It was only a matter of time before disputes between landlords and tenants regarding rent arrears accrued since the commencement of the Covid 19 pandemic would come before the courts. Three recent cases which involved threatened or actual petitions by landlords to wind-up tenants give some indication as to the attitude of the courts to the use of this procedure and, more generally, to the position of tenants who have been unable to trade due to Covid 19 restrictions.
The winding-up petition is a procedure under Sections 569 and 570 of the Companies Act 2014 whereby if a formal demand for payment of a debt exceeding €10,000 is not satisfied within 21 days, the creditor can issue a petition to the High Court to have the company formally wound up by the court, as it is deemed to be unable to pay its debts. (Legislation introduced as a result of the pandemic increased this threshold to €50,000 for an interim period).
In one of the recent cases, the landlord of Charlestown Shopping Centre issued a winding-up petition against a leisure centre operator in the shopping centre who had been unable to trade for extended periods due to restrictions imposed as a result of the pandemic. The tenant argued that the “suspension of rent” provisions in the lease should have been applied and that no rent should have been payable during the period when it was prevented from trading. It argued that the consequences of the pandemic amounted to “damage” by an insured risk which should have been covered by the landlord’s insurance. Commercial leases typically provide for suspension of rent where damage is caused by an insured risk. The landlord disputed that the suspension of rent provisions were triggered by the circumstances arising from the pandemic.
In giving her decision, Ms. Justice Nuala Butler did not adjudicate on whether or not the suspension of rent provisions were applicable. However, she said that the mere fact that there was a bona fide dispute raised by the tenant in response to the claim for payment was sufficient for her to decline to grant the winding-up order. Significantly, she went on to say that even if she had been satisfied that the tenant should be deemed unable to pay its debts within the meaning of Section 570, she would be very reluctant to make a winding-up order where the circumstances of the debt were entirely attributable to ongoing restrictions arising from the Covid 19 pandemic.
This decision followed “hot on the heels” of a case heard a few days earlier when the High Court granted an interim injunction to MBCC Foods Ireland Limited, the operator of the Costa Coffee chain, against its landlord at Dundrum Town Centre who had threatened to issue a winding-up petition arising from unpaid rent alleged to be in excess of €300,000. MBCC claimed that its lease had been “frustrated” by the pandemic, as it had been prevented from carrying on its business.
Significantly, in both these cases, the tenants had set aside the amounts claimed by the landlord as a means of showing that they were not insolvent, and clearly this fact would have influenced the approach of the court.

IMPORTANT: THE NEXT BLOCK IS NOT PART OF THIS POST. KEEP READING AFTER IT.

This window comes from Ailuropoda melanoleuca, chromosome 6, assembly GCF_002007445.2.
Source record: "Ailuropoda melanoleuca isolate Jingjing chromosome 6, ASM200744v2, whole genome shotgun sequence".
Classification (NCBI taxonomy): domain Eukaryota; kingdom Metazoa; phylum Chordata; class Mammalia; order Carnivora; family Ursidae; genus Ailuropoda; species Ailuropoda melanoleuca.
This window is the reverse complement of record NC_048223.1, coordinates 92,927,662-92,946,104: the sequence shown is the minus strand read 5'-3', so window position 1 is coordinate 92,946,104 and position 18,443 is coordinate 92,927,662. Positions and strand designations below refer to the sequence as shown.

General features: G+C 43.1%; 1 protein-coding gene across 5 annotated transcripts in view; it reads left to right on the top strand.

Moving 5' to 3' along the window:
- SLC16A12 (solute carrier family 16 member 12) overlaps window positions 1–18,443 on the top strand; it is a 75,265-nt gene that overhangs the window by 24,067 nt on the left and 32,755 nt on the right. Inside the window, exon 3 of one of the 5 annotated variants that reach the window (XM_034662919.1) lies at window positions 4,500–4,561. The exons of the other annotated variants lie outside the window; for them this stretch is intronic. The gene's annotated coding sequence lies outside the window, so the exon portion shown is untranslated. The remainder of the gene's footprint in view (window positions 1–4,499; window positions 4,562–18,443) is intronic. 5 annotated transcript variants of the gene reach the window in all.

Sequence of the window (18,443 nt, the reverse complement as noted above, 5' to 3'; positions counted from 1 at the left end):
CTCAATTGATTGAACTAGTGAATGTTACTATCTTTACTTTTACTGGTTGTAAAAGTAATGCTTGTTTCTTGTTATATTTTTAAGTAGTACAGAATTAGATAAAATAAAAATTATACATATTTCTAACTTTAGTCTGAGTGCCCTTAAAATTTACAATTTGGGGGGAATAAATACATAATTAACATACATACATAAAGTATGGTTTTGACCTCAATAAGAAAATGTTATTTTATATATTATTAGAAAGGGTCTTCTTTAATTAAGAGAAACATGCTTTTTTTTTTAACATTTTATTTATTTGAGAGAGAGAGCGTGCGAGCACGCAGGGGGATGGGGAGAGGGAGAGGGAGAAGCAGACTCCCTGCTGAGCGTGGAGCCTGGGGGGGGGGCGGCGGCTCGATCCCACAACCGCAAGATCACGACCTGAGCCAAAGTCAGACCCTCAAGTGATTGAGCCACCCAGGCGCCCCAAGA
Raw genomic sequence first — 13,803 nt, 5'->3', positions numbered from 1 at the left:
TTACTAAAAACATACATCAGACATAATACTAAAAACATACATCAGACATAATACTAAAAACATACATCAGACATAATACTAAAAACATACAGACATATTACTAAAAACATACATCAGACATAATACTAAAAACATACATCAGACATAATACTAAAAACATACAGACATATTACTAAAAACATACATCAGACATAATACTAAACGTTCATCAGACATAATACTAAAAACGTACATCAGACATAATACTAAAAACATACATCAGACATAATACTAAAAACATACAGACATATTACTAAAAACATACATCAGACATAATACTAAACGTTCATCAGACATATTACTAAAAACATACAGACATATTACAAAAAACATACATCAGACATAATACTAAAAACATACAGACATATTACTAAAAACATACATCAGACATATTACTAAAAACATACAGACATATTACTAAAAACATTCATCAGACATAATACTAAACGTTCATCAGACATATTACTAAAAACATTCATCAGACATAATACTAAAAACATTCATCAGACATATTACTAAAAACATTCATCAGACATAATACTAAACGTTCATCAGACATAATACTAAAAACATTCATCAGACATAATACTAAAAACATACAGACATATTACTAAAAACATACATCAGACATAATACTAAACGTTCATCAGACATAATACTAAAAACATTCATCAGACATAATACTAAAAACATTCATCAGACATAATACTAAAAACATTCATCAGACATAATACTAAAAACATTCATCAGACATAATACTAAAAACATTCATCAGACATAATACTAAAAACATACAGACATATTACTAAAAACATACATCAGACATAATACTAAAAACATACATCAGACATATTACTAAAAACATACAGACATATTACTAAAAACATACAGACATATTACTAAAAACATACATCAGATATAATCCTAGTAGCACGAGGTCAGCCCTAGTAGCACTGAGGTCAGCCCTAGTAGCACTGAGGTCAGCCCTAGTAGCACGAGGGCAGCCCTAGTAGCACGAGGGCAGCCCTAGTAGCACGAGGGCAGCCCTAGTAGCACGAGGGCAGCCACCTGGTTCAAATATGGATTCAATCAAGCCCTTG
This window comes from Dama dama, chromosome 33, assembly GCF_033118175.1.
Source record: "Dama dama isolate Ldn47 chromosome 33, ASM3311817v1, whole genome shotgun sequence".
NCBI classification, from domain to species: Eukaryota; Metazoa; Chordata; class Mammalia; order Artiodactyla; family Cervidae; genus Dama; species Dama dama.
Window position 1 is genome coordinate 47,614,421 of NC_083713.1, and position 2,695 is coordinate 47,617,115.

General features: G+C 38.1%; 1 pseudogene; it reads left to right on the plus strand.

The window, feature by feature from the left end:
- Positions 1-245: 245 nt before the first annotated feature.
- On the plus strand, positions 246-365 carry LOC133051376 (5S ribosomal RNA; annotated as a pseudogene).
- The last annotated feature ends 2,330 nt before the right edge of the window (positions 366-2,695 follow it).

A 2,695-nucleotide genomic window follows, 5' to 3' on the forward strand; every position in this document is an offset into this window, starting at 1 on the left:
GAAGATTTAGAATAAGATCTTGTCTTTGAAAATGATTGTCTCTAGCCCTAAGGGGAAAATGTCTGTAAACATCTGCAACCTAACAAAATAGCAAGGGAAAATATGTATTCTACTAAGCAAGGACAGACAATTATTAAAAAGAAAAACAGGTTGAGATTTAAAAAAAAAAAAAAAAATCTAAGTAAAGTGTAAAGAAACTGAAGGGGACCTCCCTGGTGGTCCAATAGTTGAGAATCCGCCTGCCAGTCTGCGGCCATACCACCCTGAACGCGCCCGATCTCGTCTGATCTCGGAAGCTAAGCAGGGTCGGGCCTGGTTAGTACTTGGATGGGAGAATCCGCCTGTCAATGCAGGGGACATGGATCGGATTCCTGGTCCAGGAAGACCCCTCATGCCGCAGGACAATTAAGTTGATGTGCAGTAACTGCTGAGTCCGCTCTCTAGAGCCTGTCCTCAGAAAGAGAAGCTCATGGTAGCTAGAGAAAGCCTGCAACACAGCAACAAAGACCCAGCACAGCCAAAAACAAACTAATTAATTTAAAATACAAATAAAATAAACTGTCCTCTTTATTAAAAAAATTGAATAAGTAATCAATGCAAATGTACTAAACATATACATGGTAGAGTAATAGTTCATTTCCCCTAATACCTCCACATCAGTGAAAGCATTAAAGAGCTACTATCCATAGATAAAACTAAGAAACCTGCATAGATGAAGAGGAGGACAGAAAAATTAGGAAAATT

The injunction in the Costa Coffee case was granted following an ex parte application i.e. where one side only was represented at the hearing. There has yet to be a final decision on the case but the landlord subsequently indicated that it would be fully contesting that the lease was frustrated, a claim its counsel described as “spurious”. The legal doctrine of frustration applies where circumstances have occurred that make it impossible to implement the fundamental purpose of the contract. Where the doctrine applies, the contract is treated as being at an end and both parties are freed from their obligations to each other. When granting the Interim Injunction, Mr. Justice Senan Allen commented that he was not “immediately convinced” that every lease in the country was frustrated by the lockdown and a decision in a more recent case reinforces this view.
In the case of Foot Locker Retail Ireland Limited V Percy Nominees Limited, in response to a threatened winding-up petition by its landlord, the well-known retailer Foot Locker issued High Court proceedings in which it sought a declaration that the lease of its Grafton Street store had been frustrated as a result of the Covid 19 restrictions. As the application of the doctrine of frustration would have had the effect of bringing the lease to an end, Foot Locker subsequently argued that what had occurred was in fact a “partial frustration of the lease” such that the tenant should not be obliged to pay rent for the periods during which the store was closed. Mr. Justice Brian O` Moore concluded that the concept of partial frustration is not one which exists in Irish law. He dismissed the Foot Locker case and granted the counterclaim of Percy Nominees for the rent arrears claimed. He also stated that if Foot Locker had been arguing that the lease had been entirely frustrated, he would have concluded that the forced closure of the store did not constitute frustration of the lease.
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